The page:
Based on our increasing backlog and accelerating commercial build rate schedules, we expect to see significant year-on-year aerospace growth that will positively benefit the company over the balance of the fiscal year. Capital spending was $5.9 million in fiscal '21 and we are increasing our expected capital spending in FY '22 to $17.7 million, a sizable increase and approaching our depreciation levels. Liquidity, cash on the balance sheet was $47.7 million at September 30th, '21 after outlaying a $15 million lump-sum pension contribution and $4.2 million in share repurchases in accordance with our value creating capital allocation strategy. We have strong total liquidity of $147.7 million of which $100 million is available on our undrawn credit facility.

In conclusion, it is encouraging to see expanding profitability with the recovery of our gross margin percentage now exceeding pre-pandemic levels while still ahead of us, we also have expectations of significant growth in volume and revenue from the anticipated aerospace recovery combined with the expected additional margin percentage expansion as our process improvements are more fully realized. This transformation of the business combined with the significant value creation achieved from the execution of our capital allocation strategy results in a truly different company. We are a company with impressive earnings power potential and a strong transformed balance sheet as the foundation for growth and continued value creation for our shareholders. Mike, with that, I will now turn the discussion back over to you.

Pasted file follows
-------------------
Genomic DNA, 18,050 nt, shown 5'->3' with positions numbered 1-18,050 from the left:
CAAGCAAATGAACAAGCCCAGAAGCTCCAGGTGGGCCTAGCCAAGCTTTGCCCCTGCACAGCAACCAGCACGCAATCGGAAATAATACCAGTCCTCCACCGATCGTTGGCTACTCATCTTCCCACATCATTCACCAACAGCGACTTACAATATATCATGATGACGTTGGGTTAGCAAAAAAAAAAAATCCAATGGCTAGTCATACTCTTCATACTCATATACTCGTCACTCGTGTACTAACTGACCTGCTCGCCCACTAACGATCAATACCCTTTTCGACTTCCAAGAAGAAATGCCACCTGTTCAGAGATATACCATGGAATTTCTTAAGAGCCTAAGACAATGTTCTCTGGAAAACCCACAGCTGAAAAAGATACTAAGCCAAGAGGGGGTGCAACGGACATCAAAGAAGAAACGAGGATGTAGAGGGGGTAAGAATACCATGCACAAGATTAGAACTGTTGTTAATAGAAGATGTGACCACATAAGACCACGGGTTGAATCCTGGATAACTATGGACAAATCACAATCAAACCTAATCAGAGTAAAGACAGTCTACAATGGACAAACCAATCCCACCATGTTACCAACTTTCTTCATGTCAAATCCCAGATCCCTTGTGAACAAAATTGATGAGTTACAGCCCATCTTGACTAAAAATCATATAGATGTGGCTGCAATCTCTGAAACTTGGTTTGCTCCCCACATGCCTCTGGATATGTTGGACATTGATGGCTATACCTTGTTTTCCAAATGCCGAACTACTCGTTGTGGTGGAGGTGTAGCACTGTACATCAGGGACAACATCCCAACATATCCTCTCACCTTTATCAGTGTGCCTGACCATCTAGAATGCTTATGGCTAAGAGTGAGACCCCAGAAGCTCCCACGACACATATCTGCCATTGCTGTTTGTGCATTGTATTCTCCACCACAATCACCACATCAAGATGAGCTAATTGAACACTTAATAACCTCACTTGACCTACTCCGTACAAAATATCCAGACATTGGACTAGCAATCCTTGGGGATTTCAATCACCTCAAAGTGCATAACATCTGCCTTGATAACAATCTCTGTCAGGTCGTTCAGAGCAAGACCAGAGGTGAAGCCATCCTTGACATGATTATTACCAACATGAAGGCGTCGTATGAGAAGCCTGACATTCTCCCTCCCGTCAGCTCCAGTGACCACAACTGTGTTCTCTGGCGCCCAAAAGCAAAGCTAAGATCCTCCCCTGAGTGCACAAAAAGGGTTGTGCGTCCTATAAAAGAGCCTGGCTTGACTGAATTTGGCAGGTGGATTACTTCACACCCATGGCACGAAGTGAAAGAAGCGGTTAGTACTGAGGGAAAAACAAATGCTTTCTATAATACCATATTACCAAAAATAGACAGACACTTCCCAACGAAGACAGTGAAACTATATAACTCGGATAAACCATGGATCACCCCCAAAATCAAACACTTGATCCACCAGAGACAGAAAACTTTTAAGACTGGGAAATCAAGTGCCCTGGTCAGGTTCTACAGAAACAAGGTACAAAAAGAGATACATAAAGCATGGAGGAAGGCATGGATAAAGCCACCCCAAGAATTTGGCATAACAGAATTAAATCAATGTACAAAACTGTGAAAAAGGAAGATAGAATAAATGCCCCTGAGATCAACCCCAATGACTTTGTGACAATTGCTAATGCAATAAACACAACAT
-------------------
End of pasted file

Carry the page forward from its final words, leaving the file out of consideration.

Michael L. Shor -- President and Chief Executive Officer; Director

Thank you, Dan. Our team is encouraged by both the progress and the future potential for our business. I want to thank all of you for your continued interest in Haynes. With that, Holly, let's open the call up to questions.

Questions and Answers:

Operator

[Operator Instructions] Your first question for today is coming from Marisa Hernandez. Please announce your affiliation, then pose your question.

Marisa Hernandez -- Sidoti and Company -- Analyst

Hi, good morning, Marisa Hernandez from Sidoti and Company.

Michael L. Shor -- President and Chief Executive Officer; Director

Good morning, Marisa.

Daniel W. Maudlin -- Vice President-Finance; Chief Financial Officer; Treasurer

Hi, Marisa.

Marisa Hernandez -- Sidoti and Company -- Analyst

Hi, so, congratulations on the results. A couple of questions here. So I think that you call out the contribution of higher nickel prices in the quarter. Can you provide that on a quarter-over-quarter basis. I think you provided it on an annual year-over-year basis?

Daniel W. Maudlin -- Vice President-Finance; Chief Financial Officer; Treasurer

Yeah, actually the number that I had in my script was $1.8 million was the tailwind for nickel and cobalt because cobalt is going up quite dramatically as well and that is just for the quarter. Now last quarter, we also had a bit of a tailwind for raw materials of about $1 million. So the delta between Q3 and Q4 is about $800,000. Does that help?

Michael L. Shor -- President and Chief Executive Officer; Director

Marisa --

Marisa Hernandez -- Sidoti and Company -- Analyst

Okay.

Michael L. Shor -- President and Chief Executive Officer; Director

If you don't mind I'll add to that, because certainly we had the tailwind related to the $1.8 [Phonetic] million in nickel and cobalt, but I think it's really important to emphasize there's so much more that's driving our margins. As you and I -- as all of us have talked about before, the 18% we hit in January and February of 2020, we looked at as a starting point as we continue to get our volume back. Over the last three years, as Dan said in the call, we've reduced our breakeven significantly. Our best estimate is down 25% percent of current mix and I think we've been able to do that because of the incremental work on both cost reduction --sustained cost reduction, yield improvement, and pricing. So we're very encouraged about what the future holds.